The American Catholic Council is a group of an estimated 2,000 reform-minded Catholics that asserts the right of every Catholic to have a voice in the way the church is run, as well as an obligation to advance the proclamation of the Gospel to the world and the church’s social teaching.  Its inaugural convention was held in June where they rolled out the Catholic Bill of Rights and Responsibilities.  Here it is for your reading pleasure:

Catholic Bill of Rights and Responsibilities

The introduction to the Catholic Bill of Rights and Responsibilities cites the U.S. Bill of Rights and international documents on human rights to say that in joining the church, Catholics do not give up those fundamental human rights. In keeping with Catholic teaching that rights also involve responsibilities, it links the two throughout.

Its main text says that Catholic rights and responsibilities include:

1. Primacy of conscience. Every Catholic has the right and responsibility to develop an informed conscience and to act in accord with it.

2. Community. Every Catholic has the right and responsibility to participate in a eucharistic community and the right to responsible pastoral care.

3. Universal ministry. Every Catholic has the right and responsibility to proclaim the Gospel and to respond to the community’s call to ministerial leadership.

4. Freedom of expression. Every Catholic has the right to freedom of expression and to the freedom to dissent.

5. Sacraments. Every Catholic has the right and responsibility to participate in the fullness of the liturgical and sacramental life of the church.

6. Reputation. Every Catholic has the right to a good name and to due process.

7. Governance. Every Catholic and every Catholic community has the right to a meaningful participation in decision-making, including the selection of leaders.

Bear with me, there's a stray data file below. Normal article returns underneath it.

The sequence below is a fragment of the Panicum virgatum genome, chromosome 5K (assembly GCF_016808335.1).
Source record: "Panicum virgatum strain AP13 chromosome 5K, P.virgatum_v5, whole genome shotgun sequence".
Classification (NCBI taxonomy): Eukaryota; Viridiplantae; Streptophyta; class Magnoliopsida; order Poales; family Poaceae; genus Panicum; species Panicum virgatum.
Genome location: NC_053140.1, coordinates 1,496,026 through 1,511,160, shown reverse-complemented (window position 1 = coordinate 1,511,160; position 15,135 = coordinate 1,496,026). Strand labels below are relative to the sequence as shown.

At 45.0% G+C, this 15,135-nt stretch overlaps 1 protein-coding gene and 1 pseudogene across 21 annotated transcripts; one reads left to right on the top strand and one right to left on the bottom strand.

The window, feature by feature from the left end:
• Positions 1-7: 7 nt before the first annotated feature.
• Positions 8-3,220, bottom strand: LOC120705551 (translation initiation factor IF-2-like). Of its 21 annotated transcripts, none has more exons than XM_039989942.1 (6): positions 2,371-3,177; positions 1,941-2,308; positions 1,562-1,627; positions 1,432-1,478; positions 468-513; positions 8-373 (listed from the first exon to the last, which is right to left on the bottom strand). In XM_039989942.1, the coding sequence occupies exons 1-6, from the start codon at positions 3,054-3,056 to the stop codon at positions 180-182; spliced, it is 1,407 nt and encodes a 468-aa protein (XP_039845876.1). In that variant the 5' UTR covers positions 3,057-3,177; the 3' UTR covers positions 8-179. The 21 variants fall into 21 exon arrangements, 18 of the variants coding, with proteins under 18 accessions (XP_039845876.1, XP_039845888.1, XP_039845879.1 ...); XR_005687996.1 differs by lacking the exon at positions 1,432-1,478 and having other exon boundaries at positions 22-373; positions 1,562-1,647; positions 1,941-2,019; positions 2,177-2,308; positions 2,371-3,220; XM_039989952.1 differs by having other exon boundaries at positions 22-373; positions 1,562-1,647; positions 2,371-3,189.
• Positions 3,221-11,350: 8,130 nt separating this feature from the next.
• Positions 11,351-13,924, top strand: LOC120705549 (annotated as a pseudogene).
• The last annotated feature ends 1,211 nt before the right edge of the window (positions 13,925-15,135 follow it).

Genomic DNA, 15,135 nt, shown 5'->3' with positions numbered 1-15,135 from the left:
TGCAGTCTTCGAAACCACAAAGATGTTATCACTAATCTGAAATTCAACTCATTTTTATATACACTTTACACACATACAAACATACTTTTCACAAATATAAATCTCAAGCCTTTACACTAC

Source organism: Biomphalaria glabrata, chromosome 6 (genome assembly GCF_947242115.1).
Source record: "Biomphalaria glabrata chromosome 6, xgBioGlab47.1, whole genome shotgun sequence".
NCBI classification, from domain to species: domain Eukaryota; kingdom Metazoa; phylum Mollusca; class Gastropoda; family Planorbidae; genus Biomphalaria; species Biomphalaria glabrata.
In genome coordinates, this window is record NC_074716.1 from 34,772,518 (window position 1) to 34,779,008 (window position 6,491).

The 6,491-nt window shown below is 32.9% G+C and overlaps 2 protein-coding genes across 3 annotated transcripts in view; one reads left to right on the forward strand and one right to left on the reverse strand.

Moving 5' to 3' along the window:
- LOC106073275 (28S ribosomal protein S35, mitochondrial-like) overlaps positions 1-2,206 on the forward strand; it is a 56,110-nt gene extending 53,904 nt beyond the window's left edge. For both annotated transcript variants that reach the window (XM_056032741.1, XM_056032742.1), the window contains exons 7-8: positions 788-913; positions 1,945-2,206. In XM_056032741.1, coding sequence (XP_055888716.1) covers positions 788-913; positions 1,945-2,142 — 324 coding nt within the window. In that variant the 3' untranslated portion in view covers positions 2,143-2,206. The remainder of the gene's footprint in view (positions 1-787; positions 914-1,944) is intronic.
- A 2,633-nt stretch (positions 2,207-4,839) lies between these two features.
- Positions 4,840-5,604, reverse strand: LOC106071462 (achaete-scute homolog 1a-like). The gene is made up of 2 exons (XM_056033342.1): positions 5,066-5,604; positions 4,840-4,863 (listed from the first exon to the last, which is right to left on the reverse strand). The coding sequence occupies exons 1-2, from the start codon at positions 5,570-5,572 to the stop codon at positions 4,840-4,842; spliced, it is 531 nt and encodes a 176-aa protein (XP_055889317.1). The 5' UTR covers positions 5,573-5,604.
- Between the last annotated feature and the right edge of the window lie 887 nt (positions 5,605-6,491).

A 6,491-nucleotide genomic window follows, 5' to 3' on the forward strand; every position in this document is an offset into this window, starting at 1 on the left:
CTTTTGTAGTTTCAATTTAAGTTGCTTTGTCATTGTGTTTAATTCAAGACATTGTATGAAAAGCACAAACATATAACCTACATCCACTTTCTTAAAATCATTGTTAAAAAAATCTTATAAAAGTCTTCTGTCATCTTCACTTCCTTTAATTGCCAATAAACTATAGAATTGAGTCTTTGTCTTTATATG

8. Participation. Every Catholic has the right and responsibility to share in the interpretation of the Gospel and church tradition.

9. Councils. Every Catholic has the right to convene and speak in assemblies where diverse voices can be heard.

10. Social justice. Every Catholic has the right and the responsibility to promote social justice in the world at large as well as within the structures of the church.

Silly me… I thought this was all included in my baptismal call.

Why do we need such a document?

Because people don’t feel like they’re being heard.

I think it’s funny that Americans came up with this.  Just goes to show what an adolescent culture we are.

This blog is not so different.  I often carry the image in my head of going up to my pastor / grabbing him by his black-and-white collar and saying:  Hey buddy!  Listen up!

Perhaps we all have that fantasy at one time or another.  And perhaps it has turned into reality more than once… some to a greater or lesser degree of success than others.

But basically the bottom line is this:  We want to be heard.  We have good ideas and we want to be listened to.

Our church today doesn’t listen.

You don’t listen.  You pretend to… you fake-listen… but we know it’s fake.  (Wow!  How much does that look like a parent-teenage-child relationship?)

When we don’t feel like we’ve been heard, we take our complaints to like-minded people… in family and friend circles / around office water-coolers and copiers / to other disgruntled parish council members / to blogs and social media / to councils of Catholic people who want reform / to just about anyone else who will affirm our opinions and encourage our group-think.  We throw our thoughts out to the universe saying:  Is anybody with me?  Come on people!  Show yourselves!

Really we should just keep moving forward / doing the hard work of discipleship / changing the world / shadow-boxing away the dross within.

God is in control… even in this institutional church.
Who knew?

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About Elaine Menardi

Heading off on a new adventure! I solve problems and make ideas happen.

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